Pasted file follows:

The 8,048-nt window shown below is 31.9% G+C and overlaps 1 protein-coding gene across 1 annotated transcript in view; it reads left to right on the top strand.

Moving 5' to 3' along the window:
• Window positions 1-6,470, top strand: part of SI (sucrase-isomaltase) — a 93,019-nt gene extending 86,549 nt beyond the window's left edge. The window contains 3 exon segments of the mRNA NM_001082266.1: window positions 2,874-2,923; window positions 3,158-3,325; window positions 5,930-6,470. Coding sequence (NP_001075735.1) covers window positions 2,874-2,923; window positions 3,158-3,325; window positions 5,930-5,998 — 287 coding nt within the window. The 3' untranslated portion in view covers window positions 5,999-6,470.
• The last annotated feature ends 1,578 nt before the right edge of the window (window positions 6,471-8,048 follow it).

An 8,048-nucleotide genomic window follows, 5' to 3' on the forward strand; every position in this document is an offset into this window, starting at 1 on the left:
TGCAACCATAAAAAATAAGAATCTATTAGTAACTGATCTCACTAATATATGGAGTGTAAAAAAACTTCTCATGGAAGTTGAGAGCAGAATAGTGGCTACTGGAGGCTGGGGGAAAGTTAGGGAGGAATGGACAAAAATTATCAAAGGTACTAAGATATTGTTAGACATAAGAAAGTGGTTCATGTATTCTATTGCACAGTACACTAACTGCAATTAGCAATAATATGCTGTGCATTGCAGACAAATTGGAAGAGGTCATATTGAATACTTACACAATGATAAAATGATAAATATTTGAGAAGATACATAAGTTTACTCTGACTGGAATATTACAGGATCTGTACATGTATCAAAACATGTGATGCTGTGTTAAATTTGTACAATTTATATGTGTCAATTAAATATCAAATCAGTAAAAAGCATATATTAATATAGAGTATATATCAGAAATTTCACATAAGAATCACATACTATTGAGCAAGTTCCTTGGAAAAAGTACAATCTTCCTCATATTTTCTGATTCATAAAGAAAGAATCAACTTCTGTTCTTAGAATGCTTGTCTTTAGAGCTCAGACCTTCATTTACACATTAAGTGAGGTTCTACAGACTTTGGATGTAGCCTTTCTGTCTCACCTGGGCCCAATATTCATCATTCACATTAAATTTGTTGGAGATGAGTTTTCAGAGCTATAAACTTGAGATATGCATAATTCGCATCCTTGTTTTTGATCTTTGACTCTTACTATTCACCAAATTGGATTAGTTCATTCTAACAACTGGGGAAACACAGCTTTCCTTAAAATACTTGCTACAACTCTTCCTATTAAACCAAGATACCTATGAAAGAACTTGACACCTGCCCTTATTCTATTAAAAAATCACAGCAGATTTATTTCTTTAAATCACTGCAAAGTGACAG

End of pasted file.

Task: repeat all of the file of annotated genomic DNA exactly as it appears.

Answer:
The 8,048-nt window shown below is 31.9% G+C and overlaps 1 protein-coding gene across 1 annotated transcript in view; it reads left to right on the top strand.

Moving 5' to 3' along the window:
• Window positions 1-6,470, top strand: part of SI (sucrase-isomaltase) — a 93,019-nt gene extending 86,549 nt beyond the window's left edge. The window contains 3 exon segments of the mRNA NM_001082266.1: window positions 2,874-2,923; window positions 3,158-3,325; window positions 5,930-6,470. Coding sequence (NP_001075735.1) covers window positions 2,874-2,923; window positions 3,158-3,325; window positions 5,930-5,998 — 287 coding nt within the window. The 3' untranslated portion in view covers window positions 5,999-6,470.
• The last annotated feature ends 1,578 nt before the right edge of the window (window positions 6,471-8,048 follow it).

An 8,048-nucleotide genomic window follows, 5' to 3' on the forward strand; every position in this document is an offset into this window, starting at 1 on the left:
TGCAACCATAAAAAATAAGAATCTATTAGTAACTGATCTCACTAATATATGGAGTGTAAAAAAACTTCTCATGGAAGTTGAGAGCAGAATAGTGGCTACTGGAGGCTGGGGGAAAGTTAGGGAGGAATGGACAAAAATTATCAAAGGTACTAAGATATTGTTAGACATAAGAAAGTGGTTCATGTATTCTATTGCACAGTACACTAACTGCAATTAGCAATAATATGCTGTGCATTGCAGACAAATTGGAAGAGGTCATATTGAATACTTACACAATGATAAAATGATAAATATTTGAGAAGATACATAAGTTTACTCTGACTGGAATATTACAGGATCTGTACATGTATCAAAACATGTGATGCTGTGTTAAATTTGTACAATTTATATGTGTCAATTAAATATCAAATCAGTAAAAAGCATATATTAATATAGAGTATATATCAGAAATTTCACATAAGAATCACATACTATTGAGCAAGTTCCTTGGAAAAAGTACAATCTTCCTCATATTTTCTGATTCATAAAGAAAGAATCAACTTCTGTTCTTAGAATGCTTGTCTTTAGAGCTCAGACCTTCATTTACACATTAAGTGAGGTTCTACAGACTTTGGATGTAGCCTTTCTGTCTCACCTGGGCCCAATATTCATCATTCACATTAAATTTGTTGGAGATGAGTTTTCAGAGCTATAAACTTGAGATATGCATAATTCGCATCCTTGTTTTTGATCTTTGACTCTTACTATTCACCAAATTGGATTAGTTCATTCTAACAACTGGGGAAACACAGCTTTCCTTAAAATACTTGCTACAACTCTTCCTATTAAACCAAGATACCTATGAAAGAACTTGACACCTGCCCTTATTCTATTAAAAAATCACAGCAGATTTATTTCTTTAAATCACTGCAAAGTGACAG